Before the first interview with a Bedford College science alumnus, I was anxious about the quality and quantity of my questions – would there be enough? Would they relate to her life at all? I had pretty much no idea what her life story was – had she continued with science after Bedford? Was she married? I even asked a friend to pretend to be a 70-year-old lady to try and work out if the questions would work! (Bizarrely, most of his answers were accurate to my interviewee’s life!)
Heading into the second interview, the nerves are back. I want to improve on the errors I made last time: asking some questions which were in hindsight leading, missing out some meta-information from the beginning. But I’ve already asked all the ‘easy’ questions: we covered early life, college, and career extensively in the last interview. What I now need to go more in depth about her scientific work, and the traumatic experiences we somewhat skated over last time. I need to ask about gender in science without imposing a narrative of discrimination on a lady who might not have felt that way – as somewhat indicated by previous answers. For these subjects, I’m on unfamiliar turf – we covered the more solid terrain of college food and career trajectory in the first interview. But I’m a bit stumped for more questions; we both ended the last interview questioning what more there is to say. Hopefully I can recapture the rapport we developed in the last session, and allow her to look further into her memories of her life.
It feels slightly odd capturing a life history for an archive but not for my own historical project. While we’ve been given a particular brief, it feels like a bit of a disadvantage to not have a personal agenda I’m searching for. There are no questions I have to ask for use in a project, only to ensure the best and most useful oral history interview possible. I want to cover all eventualities, to assist the college, future researchers, and of course, the subject herself.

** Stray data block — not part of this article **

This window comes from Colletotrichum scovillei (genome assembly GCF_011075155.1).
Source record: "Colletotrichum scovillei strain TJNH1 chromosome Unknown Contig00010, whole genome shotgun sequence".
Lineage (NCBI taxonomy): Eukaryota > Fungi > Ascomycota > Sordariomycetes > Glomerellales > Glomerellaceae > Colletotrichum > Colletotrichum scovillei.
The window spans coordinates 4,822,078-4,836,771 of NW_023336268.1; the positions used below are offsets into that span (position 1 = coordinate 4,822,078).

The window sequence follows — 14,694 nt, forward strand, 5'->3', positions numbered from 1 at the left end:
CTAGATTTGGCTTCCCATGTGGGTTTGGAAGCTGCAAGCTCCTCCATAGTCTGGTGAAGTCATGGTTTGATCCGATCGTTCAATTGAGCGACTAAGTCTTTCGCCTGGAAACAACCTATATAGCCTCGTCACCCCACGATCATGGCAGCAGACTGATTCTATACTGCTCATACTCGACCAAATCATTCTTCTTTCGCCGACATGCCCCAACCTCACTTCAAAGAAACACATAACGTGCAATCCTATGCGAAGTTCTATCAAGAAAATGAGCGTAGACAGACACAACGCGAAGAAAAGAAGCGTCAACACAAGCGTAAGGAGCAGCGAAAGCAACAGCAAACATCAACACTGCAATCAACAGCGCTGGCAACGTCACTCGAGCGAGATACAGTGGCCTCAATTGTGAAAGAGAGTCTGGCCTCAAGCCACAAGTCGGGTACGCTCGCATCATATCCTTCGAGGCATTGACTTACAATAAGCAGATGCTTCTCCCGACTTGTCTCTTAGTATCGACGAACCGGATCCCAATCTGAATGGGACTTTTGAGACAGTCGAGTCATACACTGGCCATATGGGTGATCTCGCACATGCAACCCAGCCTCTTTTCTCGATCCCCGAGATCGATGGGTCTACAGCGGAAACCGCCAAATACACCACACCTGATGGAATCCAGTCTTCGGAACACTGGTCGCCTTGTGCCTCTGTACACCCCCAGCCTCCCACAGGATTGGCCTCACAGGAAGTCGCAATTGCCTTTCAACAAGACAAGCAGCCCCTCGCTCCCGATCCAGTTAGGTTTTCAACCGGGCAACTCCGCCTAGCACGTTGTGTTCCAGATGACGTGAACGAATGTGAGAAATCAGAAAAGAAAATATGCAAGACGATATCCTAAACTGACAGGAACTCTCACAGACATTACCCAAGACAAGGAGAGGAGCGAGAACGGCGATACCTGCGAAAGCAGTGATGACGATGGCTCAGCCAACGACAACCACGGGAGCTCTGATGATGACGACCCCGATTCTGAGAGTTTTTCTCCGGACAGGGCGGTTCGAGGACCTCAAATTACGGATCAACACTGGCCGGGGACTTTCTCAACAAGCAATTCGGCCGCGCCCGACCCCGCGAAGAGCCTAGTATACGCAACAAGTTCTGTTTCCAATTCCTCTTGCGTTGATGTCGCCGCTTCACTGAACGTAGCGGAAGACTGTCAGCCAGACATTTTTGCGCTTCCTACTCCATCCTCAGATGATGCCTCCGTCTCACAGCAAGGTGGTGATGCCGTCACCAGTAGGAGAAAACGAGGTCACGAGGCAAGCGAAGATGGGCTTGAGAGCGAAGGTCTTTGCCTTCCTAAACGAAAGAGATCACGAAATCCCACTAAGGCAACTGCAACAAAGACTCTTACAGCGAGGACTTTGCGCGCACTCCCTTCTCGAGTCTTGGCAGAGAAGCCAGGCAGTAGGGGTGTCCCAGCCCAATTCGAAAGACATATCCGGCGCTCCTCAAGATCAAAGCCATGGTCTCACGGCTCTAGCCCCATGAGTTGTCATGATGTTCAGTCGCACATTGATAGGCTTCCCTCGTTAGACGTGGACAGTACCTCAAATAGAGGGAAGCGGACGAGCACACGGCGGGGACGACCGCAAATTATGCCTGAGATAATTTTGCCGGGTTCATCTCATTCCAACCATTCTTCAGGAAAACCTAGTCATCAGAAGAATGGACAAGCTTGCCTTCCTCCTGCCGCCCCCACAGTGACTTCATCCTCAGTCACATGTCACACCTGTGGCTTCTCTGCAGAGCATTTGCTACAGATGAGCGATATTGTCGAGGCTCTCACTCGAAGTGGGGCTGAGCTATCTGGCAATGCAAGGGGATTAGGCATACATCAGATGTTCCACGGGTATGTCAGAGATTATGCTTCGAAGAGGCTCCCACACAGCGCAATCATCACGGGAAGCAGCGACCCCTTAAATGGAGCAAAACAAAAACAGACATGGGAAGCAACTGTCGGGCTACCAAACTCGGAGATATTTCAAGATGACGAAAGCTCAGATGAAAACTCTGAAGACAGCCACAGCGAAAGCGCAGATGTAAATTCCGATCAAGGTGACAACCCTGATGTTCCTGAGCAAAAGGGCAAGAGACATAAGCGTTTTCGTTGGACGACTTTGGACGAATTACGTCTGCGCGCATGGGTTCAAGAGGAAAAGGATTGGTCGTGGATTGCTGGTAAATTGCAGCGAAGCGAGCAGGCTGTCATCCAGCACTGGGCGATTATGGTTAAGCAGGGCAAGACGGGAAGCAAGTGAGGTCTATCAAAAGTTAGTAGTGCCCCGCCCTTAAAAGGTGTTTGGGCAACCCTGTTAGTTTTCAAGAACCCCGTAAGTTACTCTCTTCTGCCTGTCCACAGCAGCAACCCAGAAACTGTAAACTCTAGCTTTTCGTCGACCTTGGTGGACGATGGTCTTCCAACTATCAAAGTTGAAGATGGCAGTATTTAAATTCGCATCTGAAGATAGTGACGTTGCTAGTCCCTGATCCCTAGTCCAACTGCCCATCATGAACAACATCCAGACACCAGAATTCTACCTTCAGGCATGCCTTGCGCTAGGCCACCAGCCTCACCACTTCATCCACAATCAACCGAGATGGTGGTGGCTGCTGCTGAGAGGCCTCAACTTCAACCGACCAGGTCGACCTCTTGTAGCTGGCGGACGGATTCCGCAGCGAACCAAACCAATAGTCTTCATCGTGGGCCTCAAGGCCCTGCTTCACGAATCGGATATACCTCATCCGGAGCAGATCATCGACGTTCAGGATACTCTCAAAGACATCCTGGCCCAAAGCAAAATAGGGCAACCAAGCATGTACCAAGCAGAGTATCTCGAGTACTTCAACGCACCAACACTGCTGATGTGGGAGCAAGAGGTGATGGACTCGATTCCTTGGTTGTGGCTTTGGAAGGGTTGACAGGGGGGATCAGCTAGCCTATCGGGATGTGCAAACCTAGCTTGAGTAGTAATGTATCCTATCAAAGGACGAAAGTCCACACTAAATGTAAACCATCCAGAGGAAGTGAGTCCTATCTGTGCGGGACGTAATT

‘On a dark and lonely night, an old peasant woman was walking her dog along the banks of the River Lune…’
In Kirkby Lonsdale, Cumbria, there is a Devil’s Bridge. Built in 1370, it is to this day a popular meeting spot, motorcycle hub, and occasional dangerous diving location. It holds a particularly prominent position in the hearts and minds of the people of Kirkby. It also holds a legend, about a woman, a dog, and the devil.
My oral history project would be to find out what that myth is to different inhabitants of the town, using a specific idea approach (rather than asking for life histories). I would interview people of different generations, genders, and social class in order to ensure an oral history of a broad cross=section of Kirkby Lonsdale’s society. In particular, I would ask how long individuals have lived in Kirkby and when they learned the myth, as well as from whom. The way they tell the myth could also tell me a lot about their relationship with it, whether they know it well or badly, were proud of it and told it regularly or had merely heard it in passing. In such a way, this project would be a case study for how myths diffuse, and what they become, particularly in the late twentieth and early twenty-first centuries.
‘Devil’s Bridge’ is a moniker given to many bridges, mostly in Europe, and all have a similar myth. All, interestingly, are reasonably important bridges for their communities, albeit for a range of reasons. By investigating the Kirkby Lonsdale legend, I would also hope to provide insight into the importance of particular myths and locations which hold communities together. I would ask people about their relationship with the bridge, whether they go there often, and how they feel about the legend. It might also be interesting to talk to younger people who ‘tombstone’ (high dive) from the bridge, to see if they feel a specific connection to it. The history of the bridge would also be available from local historians, which would provide a view into how much the history of the community is held dear. Altogether, I would explore the place of the bridge and the legend as a part of peoples’ lives in order to comprehend the nature of the community and its distinctiveness.
‘… and a figure arose from the gloomy darkness’